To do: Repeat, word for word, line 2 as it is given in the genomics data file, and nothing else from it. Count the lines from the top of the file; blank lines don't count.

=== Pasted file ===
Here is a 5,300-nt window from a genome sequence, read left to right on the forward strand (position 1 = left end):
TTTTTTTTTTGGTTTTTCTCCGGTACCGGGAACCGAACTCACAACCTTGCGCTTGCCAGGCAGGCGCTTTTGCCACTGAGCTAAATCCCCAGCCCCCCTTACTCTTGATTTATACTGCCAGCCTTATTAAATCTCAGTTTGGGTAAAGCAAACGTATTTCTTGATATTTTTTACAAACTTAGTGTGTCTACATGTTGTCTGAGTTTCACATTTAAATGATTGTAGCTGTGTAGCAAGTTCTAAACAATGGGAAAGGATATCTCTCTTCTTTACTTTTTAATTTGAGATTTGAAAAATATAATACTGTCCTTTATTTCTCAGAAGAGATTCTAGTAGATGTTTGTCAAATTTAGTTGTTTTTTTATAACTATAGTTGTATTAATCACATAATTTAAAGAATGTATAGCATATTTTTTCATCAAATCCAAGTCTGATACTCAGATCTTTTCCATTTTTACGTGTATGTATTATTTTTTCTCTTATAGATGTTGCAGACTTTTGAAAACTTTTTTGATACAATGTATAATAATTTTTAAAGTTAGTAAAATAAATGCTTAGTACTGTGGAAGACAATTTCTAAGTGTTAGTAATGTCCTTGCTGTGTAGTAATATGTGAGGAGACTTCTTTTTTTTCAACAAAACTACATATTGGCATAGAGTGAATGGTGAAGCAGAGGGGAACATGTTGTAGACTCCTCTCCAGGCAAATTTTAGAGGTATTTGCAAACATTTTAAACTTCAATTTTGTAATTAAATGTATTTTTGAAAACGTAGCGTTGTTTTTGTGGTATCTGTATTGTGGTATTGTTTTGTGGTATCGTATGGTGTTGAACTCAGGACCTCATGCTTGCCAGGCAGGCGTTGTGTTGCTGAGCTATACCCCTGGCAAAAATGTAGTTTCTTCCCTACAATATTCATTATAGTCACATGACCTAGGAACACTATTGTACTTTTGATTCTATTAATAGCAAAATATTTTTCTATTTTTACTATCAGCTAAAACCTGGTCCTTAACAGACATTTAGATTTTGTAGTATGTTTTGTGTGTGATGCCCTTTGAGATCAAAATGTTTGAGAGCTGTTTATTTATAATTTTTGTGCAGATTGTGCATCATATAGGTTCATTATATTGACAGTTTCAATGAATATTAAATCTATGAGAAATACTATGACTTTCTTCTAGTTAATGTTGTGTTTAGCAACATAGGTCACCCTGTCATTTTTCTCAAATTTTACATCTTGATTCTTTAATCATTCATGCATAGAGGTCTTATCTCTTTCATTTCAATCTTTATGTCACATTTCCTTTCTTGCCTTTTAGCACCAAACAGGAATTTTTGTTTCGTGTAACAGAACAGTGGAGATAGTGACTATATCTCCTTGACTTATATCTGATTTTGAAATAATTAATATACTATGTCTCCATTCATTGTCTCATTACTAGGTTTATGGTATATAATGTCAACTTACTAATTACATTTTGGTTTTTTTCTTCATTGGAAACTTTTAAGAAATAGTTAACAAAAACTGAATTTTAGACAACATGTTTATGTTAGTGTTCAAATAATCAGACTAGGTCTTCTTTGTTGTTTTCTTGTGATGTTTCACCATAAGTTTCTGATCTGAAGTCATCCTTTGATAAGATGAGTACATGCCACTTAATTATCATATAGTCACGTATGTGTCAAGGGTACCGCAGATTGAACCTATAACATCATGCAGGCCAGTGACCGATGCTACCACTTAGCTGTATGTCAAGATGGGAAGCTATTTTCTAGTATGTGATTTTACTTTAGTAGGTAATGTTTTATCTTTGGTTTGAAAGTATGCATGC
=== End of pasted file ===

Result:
TTTTTTTTTTGGTTTTTCTCCGGTACCGGGAACCGAACTCACAACCTTGCGCTTGCCAGGCAGGCGCTTTTGCCACTGAGCTAAATCCCCAGCCCCCCTTACTCTTGATTTATACTGCCAGCCTTATTAAATCTCAGTTTGGGTAAAGCAAACGTATTTCTTGATATTTTTTACAAACTTAGTGTGTCTACATGTTGTCTGAGTTTCACATTTAAATGATTGTAGCTGTGTAGCAAGTTCTAAACAATGGGAAAGGATATCTCTCTTCTTTACTTTTTAATTTGAGATTTGAAAAATATAATACTGTCCTTTATTTCTCAGAAGAGATTCTAGTAGATGTTTGTCAAATTTAGTTGTTTTTTTATAACTATAGTTGTATTAATCACATAATTTAAAGAATGTATAGCATATTTTTTCATCAAATCCAAGTCTGATACTCAGATCTTTTCCATTTTTACGTGTATGTATTATTTTTTCTCTTATAGATGTTGCAGACTTTTGAAAACTTTTTTGATACAATGTATAATAATTTTTAAAGTTAGTAAAATAAATGCTTAGTACTGTGGAAGACAATTTCTAAGTGTTAGTAATGTCCTTGCTGTGTAGTAATATGTGAGGAGACTTCTTTTTTTTCAACAAAACTACATATTGGCATAGAGTGAATGGTGAAGCAGAGGGGAACATGTTGTAGACTCCTCTCCAGGCAAATTTTAGAGGTATTTGCAAACATTTTAAACTTCAATTTTGTAATTAAATGTATTTTTGAAAACGTAGCGTTGTTTTTGTGGTATCTGTATTGTGGTATTGTTTTGTGGTATCGTATGGTGTTGAACTCAGGACCTCATGCTTGCCAGGCAGGCGTTGTGTTGCTGAGCTATACCCCTGGCAAAAATGTAGTTTCTTCCCTACAATATTCATTATAGTCACATGACCTAGGAACACTATTGTACTTTTGATTCTATTAATAGCAAAATATTTTTCTATTTTTACTATCAGCTAAAACCTGGTCCTTAACAGACATTTAGATTTTGTAGTATGTTTTGTGTGTGATGCCCTTTGAGATCAAAATGTTTGAGAGCTGTTTATTTATAATTTTTGTGCAGATTGTGCATCATATAGGTTCATTATATTGACAGTTTCAATGAATATTAAATCTATGAGAAATACTATGACTTTCTTCTAGTTAATGTTGTGTTTAGCAACATAGGTCACCCTGTCATTTTTCTCAAATTTTACATCTTGATTCTTTAATCATTCATGCATAGAGGTCTTATCTCTTTCATTTCAATCTTTATGTCACATTTCCTTTCTTGCCTTTTAGCACCAAACAGGAATTTTTGTTTCGTGTAACAGAACAGTGGAGATAGTGACTATATCTCCTTGACTTATATCTGATTTTGAAATAATTAATATACTATGTCTCCATTCATTGTCTCATTACTAGGTTTATGGTATATAATGTCAACTTACTAATTACATTTTGGTTTTTTTCTTCATTGGAAACTTTTAAGAAATAGTTAACAAAAACTGAATTTTAGACAACATGTTTATGTTAGTGTTCAAATAATCAGACTAGGTCTTCTTTGTTGTTTTCTTGTGATGTTTCACCATAAGTTTCTGATCTGAAGTCATCCTTTGATAAGATGAGTACATGCCACTTAATTATCATATAGTCACGTATGTGTCAAGGGTACCGCAGATTGAACCTATAACATCATGCAGGCCAGTGACCGATGCTACCACTTAGCTGTATGTCAAGATGGGAAGCTATTTTCTAGTATGTGATTTTACTTTAGTAGGTAATGTTTTATCTTTGGTTTGAAAGTATGCATGC